Shockingly, the life of Paul the photographer did not begin in earnest until much more recentlyHugh Hunt and L. Tonks with permission for Varsity

Spend any time in Cambridge theatre and you’ll come across the vivid work of retired environmental scientist, grandfather, and beloved photographer Paul Ashley. Before finding shots on the ADC stage, Paul was living for months at a time in countries across Africa, the Middle East, and Southeast Asia as a geologist, locating and researching underground water. In some ways, the many lives he’s lived remind me of Barbie: there’s Paul the geologist, Paul the owner of a company, Paul the environmental manager. Shockingly, the life of Paul the photographer did not begin in earnest until much more recently.

Sitting down with the man himself, Paul tells me he’s been taking photos his whole life, but didn’t start performance photography before being asked to capture shots of his choir (by the way, he’s also an amateur musician!). After that, he started taking pictures for local Cambridge productions by Corkscrew Theatre and BAWDS. One Trinity garden show and a CUMTS musical later, Paul was catapulted by word of mouth to the position he enjoys now. At the end of his second year shooting student theatre, his work has become a true staple of the scene.

“Paul is not the only photographer in Cambridge, but he is perhaps the most consistent”

I ask what he enjoys about student theatre in particular. He tells me he likes taking pictures of people “doing things they’re good at”. It’s exciting to see people who are “clearly doing it because they thoroughly enjoy it”. The same could be said about Paul himself: it’s clear that he loves what he does.

Paul’s approach is reactive and adaptive. He maps out his method to me – how he watches shows he’s photographing, sometimes “stopping” his ears and absorbing it visually, but also taking the story into account. His concerns are twofold – there’s the need to take an “interesting” photograph, but also to grasp the spirit of the production. Paul sees rehearsals without all the bells and whistles, and so with little wider context, he primarily relies on dialogue. I ask him about the process of capturing the specific essence of each show, and he happily tells me about how he finds the currents of a plot through careful listening, then tries to demonstrate an interaction (“a threat, an emotion, something relevant”) through framing.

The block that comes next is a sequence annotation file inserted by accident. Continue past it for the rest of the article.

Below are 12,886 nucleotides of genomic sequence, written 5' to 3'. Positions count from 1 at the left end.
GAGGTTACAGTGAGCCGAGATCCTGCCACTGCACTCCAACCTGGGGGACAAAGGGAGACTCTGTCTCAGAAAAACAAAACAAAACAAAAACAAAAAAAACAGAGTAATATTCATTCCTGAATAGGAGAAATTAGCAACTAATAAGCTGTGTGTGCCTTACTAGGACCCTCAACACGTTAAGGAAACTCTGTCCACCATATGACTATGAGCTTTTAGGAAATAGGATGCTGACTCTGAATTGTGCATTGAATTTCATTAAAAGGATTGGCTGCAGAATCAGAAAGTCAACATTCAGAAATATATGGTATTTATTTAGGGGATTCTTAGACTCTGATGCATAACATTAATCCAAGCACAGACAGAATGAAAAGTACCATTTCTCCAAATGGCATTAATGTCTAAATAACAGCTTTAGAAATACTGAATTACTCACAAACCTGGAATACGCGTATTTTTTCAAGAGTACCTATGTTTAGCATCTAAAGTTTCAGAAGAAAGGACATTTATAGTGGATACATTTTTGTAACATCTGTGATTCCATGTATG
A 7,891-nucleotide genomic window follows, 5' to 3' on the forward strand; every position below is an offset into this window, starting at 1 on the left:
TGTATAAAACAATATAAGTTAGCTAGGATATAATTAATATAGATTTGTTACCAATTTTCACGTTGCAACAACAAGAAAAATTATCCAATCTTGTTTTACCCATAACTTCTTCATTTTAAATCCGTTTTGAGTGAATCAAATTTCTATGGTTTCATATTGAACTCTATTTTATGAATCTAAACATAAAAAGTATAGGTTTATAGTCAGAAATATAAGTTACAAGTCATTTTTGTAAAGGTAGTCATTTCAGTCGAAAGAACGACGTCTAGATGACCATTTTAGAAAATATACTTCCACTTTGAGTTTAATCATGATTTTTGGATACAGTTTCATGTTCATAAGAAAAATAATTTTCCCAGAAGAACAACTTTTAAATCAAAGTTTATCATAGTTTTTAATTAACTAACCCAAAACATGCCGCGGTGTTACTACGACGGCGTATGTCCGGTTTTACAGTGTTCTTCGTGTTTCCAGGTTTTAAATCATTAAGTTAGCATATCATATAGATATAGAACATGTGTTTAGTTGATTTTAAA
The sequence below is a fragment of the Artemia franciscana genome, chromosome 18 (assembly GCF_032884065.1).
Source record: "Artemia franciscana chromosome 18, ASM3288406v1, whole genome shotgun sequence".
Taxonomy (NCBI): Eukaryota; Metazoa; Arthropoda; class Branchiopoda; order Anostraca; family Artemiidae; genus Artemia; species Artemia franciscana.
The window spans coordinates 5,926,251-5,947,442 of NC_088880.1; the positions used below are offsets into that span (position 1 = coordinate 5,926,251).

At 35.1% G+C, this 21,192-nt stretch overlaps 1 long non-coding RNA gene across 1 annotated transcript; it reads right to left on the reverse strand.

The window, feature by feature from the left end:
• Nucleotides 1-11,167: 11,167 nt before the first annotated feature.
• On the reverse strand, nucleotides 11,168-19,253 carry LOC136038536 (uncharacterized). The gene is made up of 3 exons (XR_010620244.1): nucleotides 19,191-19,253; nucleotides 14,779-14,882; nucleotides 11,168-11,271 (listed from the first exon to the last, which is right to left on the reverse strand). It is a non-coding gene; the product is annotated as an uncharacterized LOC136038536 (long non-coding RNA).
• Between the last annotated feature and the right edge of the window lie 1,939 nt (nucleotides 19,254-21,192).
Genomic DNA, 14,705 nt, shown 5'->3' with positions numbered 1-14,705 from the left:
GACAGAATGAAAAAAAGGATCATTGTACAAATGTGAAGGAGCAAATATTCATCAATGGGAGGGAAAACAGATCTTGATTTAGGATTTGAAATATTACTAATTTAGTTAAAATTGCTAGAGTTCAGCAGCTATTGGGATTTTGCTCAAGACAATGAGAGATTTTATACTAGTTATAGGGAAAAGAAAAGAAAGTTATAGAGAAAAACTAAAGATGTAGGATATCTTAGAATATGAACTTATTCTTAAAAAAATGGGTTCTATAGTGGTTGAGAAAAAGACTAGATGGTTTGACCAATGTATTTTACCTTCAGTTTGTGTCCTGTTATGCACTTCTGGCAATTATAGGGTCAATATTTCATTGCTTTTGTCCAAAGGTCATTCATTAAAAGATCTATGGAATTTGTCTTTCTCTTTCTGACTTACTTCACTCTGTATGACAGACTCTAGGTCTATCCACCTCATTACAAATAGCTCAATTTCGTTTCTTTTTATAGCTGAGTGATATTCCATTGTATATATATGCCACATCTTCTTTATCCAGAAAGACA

Paul is not the only photographer in Cambridge, but he is perhaps the most consistent. He points out that, on the ADC theatre walls, you’ll find photos from him and Johannes Hjorth (who left Cambridge years ago). “It’s sad that there’s nobody else”, he tells me. Perhaps this is unsurprising – there’s no shortage of barriers that budding photographers must overcome. For example, students largely do not have the means to amass high-quality equipment, unlike Paul, who shows up to each shoot with a beautiful selection of gear (“my cheat”, he chuckles at me).

“The power of a photograph can go beyond getting a few more bums in seats”

But it would be amiss to suggest that Paul stands in opposition to student photography. “I’m not trying to push myself in to do all of it”, he tells me. He jokes that he has “a lot of expensive equipment which does the work for me” but insists that students should not feel limited by lack of it: “I would be happy doing it if I had just a phone”. It’s creativity and hard work that make the photographer, and not necessarily what gear they have. It’s still tough to be a newcomer, but Paul muses that the only solution is to “just do it”. He speaks with optimism about what more student photographers could bring to the scene, pointing to Jessi Rogers’s distinctive perspective on subjects, or Charlotte Conybeare’s unique film photography.


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“I really would like to see more student photographers”, Paul says earnestly. I agree. Amidst ongoing conversations about how to make the theatre scene truly inclusive is the discussion about diversity of perspective. The camera is another eye watching the stage, and we need to think more about that eye. In the CUADC race forum last term, concerns were raised about how photographers struggle to capture black and brown skin tones accurately. The solution to this isn’t simply more photographers, but greater attention to photography as part of the theatre-making process may help ensure that being able to capture all skin tones is simply a given.

After all, the power of a photograph can go beyond getting a few more bums in seats. Paul notes the remarkable pace at which this place churns out productions compared to the six-month or so rehearsal periods of the city productions. To slow down real life and channel all that energy and hard work into one single image is a special thing. Lines will leave the actors minds; techies will forget the insane last-minute requests from stressed directors; directors will stop being haunted by their productions in their sleep, but the photographs remain. So too will the legend of Paul Ashley.